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2018-2020 Favorite Albums

Updated: Dec 28, 2021

Perhaps there isn’t a better way to introduce the blog than to share the Old Man’s favorite albums of the last three years. It’s also an excellent introduction to the approach that will inform the 2021 selections that are coming in December. Because this site is all about the celebration of music, I’m not going to say these are the best albums of each year. Instead, these are the Old Man’s favorite albums.


Mt. Joy – Mt. Joy

Like many early Mt. Joy fans, I got sucked into their sound through the laid-back hippie-lyric tune “Astrovan.” The song has a beautiful vibe, but the band’s self-titled album is so much more than single vibes. The opening track, “I’m Your Wreck,” sets up the album beautifully. It opens slow and then quickly builds to energize the listener while showcasing Matt Quinn’s vocal capabilities. At the two-minute mark, the band showcases one of their trademarks. A breakdown with a group sing-along. These are littered throughout the album and create memorable lines (“and whatever happens, there’s money in the mattress), not to mention memorable moments at their concerts. The second track, “Dirty Love,” is a ukulele tune that morphs into a chilled jam that perfectly sets up the next seven tracks and the heart of the album. “Silver Lining,” a favorite sing-along at live shows, delivers the “But if it's the drugs, the women, the wine, the weed” line to pull you in and then delivers the line we now share around my home the most, “And tell the ones you love you love them.” My favorite cut on the album is the overtly political “Sheep.” The lyrics in this song just work, and they work on so many levels. The question the song poses is in the lyrics, “Cause it's ruthless, and don't tell me you're ruthless too.” The album’s next five tracks “Julia” (an absolute jam session for keyboardist Jackie Miclau at live concerts), “Mt. Joy,” “Astrovan,” “Cardinal,” and “Jenny Jenkins” solidify this album as one of my three favorites in 2018.

The other two selections from 2018 were Nathaniel Ratliff’s and the Night Sweats “Tearing at the Seam (such great horns!) and Leon Bridges’ super smooth “Good Thing.”


The Regrettes – How Do You Love?

Are women lead vocalists taking over pop-punk? It seems like it may be true with bands like Beach Bunny, Sleater Kinney, The Beths, UV-TV, and Illuminati hotties (to name a few). So why this album? Because it is so fun. The album truly opens with “California Friends,” which grabs you and throws you in the passenger seat for a joy ride. The chorus breakdown that features the band yelling “well OK,” then ”no way” and “just stay” lets you know the band has spun the Ramone’s “Blitzkrieg Bop” more than a few times. “I Dare You” oozes with playfulness. It also features Lydia Night showing off a surprisingly deeper voice reminiscent of Pretenders icon Chrissie Hynde (the influence can be heard on “Has It Hit You?”. “Pumpkin” is a delight that delivers my favorite line on the album, “but now I get why Sarah was so hard to forget.” “Dead Wrong” shows the potential of the band to broaden their sound and reach but doesn’t quite deliver as a stand-alone track. I think the album should have been titled “Coloring Book” after the third song on the album. The captures the albums focus on what others think about you, love, and life. It is also quite self-aware, acknowledging the “cheesy” elements of this super fun album.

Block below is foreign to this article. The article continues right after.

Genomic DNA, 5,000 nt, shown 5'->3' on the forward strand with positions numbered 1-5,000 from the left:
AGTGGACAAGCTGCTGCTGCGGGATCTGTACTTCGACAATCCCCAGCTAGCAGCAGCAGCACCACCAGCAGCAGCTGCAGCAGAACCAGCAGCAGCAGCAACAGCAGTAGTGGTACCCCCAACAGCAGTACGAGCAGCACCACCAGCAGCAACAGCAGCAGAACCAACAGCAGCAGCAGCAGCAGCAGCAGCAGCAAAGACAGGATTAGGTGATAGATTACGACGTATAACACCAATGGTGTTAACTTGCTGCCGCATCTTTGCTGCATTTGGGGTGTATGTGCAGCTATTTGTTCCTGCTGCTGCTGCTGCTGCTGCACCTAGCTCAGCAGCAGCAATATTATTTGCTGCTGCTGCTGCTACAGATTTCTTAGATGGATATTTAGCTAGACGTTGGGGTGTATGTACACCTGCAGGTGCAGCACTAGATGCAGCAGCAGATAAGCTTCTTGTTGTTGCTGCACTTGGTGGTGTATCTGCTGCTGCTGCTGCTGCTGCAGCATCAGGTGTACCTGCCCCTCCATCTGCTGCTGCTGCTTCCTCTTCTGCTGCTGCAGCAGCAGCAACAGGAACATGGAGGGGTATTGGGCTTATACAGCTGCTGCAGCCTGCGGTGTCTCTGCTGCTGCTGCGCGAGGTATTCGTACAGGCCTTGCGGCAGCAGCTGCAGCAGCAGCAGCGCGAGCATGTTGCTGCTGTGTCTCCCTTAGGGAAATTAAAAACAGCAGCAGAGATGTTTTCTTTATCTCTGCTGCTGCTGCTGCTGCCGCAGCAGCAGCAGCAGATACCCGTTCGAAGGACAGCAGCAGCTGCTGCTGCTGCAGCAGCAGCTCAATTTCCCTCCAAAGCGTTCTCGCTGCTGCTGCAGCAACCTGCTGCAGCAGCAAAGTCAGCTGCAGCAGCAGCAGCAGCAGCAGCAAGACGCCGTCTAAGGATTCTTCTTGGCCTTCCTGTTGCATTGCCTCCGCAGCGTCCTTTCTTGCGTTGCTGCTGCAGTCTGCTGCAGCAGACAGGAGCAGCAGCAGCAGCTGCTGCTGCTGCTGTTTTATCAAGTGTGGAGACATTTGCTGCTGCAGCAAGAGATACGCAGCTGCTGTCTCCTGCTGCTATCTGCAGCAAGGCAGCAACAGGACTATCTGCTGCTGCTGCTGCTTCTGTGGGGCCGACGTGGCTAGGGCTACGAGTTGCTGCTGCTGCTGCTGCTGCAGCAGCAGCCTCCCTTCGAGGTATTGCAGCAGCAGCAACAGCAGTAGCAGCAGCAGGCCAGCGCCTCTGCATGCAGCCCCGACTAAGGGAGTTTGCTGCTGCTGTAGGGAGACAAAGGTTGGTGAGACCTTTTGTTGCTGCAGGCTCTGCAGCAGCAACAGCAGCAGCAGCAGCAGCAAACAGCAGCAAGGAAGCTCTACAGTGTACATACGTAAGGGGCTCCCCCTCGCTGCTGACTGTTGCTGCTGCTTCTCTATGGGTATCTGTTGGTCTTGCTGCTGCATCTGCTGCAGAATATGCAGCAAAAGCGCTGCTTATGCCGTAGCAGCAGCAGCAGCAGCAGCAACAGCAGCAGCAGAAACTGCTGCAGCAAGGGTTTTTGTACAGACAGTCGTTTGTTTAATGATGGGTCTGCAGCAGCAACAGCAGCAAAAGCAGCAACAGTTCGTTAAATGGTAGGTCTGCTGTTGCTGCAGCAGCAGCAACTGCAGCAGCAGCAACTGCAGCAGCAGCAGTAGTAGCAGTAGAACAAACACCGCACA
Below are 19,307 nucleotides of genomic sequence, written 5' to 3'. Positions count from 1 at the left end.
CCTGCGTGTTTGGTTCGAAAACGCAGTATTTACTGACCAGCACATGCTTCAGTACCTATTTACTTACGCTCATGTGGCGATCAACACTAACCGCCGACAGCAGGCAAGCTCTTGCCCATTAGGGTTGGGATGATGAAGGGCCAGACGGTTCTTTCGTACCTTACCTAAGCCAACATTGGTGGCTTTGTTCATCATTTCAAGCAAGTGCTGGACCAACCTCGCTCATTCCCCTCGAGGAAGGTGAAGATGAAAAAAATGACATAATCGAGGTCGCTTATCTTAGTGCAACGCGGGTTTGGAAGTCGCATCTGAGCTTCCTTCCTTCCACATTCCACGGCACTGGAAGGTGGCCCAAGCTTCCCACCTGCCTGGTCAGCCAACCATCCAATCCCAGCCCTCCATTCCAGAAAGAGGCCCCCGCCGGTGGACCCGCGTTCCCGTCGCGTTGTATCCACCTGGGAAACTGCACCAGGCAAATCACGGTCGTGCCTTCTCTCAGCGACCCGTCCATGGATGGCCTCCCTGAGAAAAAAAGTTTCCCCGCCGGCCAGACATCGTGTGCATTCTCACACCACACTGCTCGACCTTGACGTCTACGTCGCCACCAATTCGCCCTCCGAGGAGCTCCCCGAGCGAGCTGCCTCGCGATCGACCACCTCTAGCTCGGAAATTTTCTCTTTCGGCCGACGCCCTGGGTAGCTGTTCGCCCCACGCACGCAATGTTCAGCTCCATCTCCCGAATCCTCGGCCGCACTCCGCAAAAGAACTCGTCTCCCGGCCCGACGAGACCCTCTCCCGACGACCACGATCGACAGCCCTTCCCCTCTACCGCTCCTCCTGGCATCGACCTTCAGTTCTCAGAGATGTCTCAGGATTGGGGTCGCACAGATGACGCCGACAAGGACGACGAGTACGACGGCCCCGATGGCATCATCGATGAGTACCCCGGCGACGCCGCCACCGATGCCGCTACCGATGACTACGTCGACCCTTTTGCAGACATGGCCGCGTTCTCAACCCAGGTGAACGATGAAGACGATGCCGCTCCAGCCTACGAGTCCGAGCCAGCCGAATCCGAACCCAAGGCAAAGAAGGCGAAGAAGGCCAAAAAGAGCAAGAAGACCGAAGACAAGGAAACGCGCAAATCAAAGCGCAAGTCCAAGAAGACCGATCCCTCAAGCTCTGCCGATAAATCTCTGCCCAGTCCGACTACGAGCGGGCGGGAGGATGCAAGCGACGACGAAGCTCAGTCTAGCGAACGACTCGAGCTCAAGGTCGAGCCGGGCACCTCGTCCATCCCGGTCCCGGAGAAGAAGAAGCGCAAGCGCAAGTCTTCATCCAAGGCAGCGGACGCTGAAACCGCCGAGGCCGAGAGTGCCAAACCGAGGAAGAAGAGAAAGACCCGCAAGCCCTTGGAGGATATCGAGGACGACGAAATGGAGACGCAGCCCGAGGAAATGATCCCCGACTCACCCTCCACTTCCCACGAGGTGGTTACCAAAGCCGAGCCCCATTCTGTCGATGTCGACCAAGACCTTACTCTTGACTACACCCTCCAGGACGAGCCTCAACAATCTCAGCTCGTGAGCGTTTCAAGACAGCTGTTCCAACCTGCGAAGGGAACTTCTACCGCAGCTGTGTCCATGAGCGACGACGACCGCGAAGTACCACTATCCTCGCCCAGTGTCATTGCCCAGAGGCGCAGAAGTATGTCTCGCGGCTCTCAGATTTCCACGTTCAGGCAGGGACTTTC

The other two albums selected in 2019 were the Black Pumas’ self-titled album and the incredibly excellent Oh He Dead self-titled album.


Ondara – Folk n’ Roll Vol.1: Tales of Isolation

This is a true pandemic album by Kenyan-born singer/songwriter J.S. Ondara. The album is uniquely haunting and intense. I hear a lot of Tracy Chapman in Ondara. This is old-school folk music along the lines of Phil Ochs, Joan Biaz, and Bob Dylan. The opening track, “Pulled Out of the Market,” is about workers losing work during the pandemic and asking, “Where is Jesus when you need him.” The song sets the stylistic tone for the album and the theme of isolation. “Mr. Landlord” opens with a simple Dylan harmonica and asks what a tenant can do to keep from getting evicted. The titles of the songs in a straightforward fashion tell you exactly what the songs are about: “Lockdown on Date Night Tuesday,” “From Six Feet Away,” “Isolation Boredom Syndrome,” etc.… “Shower Song” features Ondara clapping and singing with natural echo as if he was in a shower (no instruments). Here you can hear the softness in his voice not evident in the other tracks. The lyrics open with Feels like I am getting old, pondering about the earth's formation, feels like I'm all worn out, searching for something new to pass the day. “Ultimately, he repeats the line “I’m so tired being inside.” The song seems to explore the personal way many of us found small ways to keep going during the height of the pandemic. The track I keep on my playlist is “Isolation Anonymous.” It is the “catchiest” tune on the album (if you can use that phrase for an album like this). The final track is a classic folk story. The “Ballad of Nana Doline” tells the life story of a woman from the ninth grade until her isolated death of COVID. It is both genius and depressing, as is all this album.

Other albums selected for 2020 were Taylor Swift’s Folklore (I just can’t believe I’m typing this) and Waxahatchee’s Saint Cloud.

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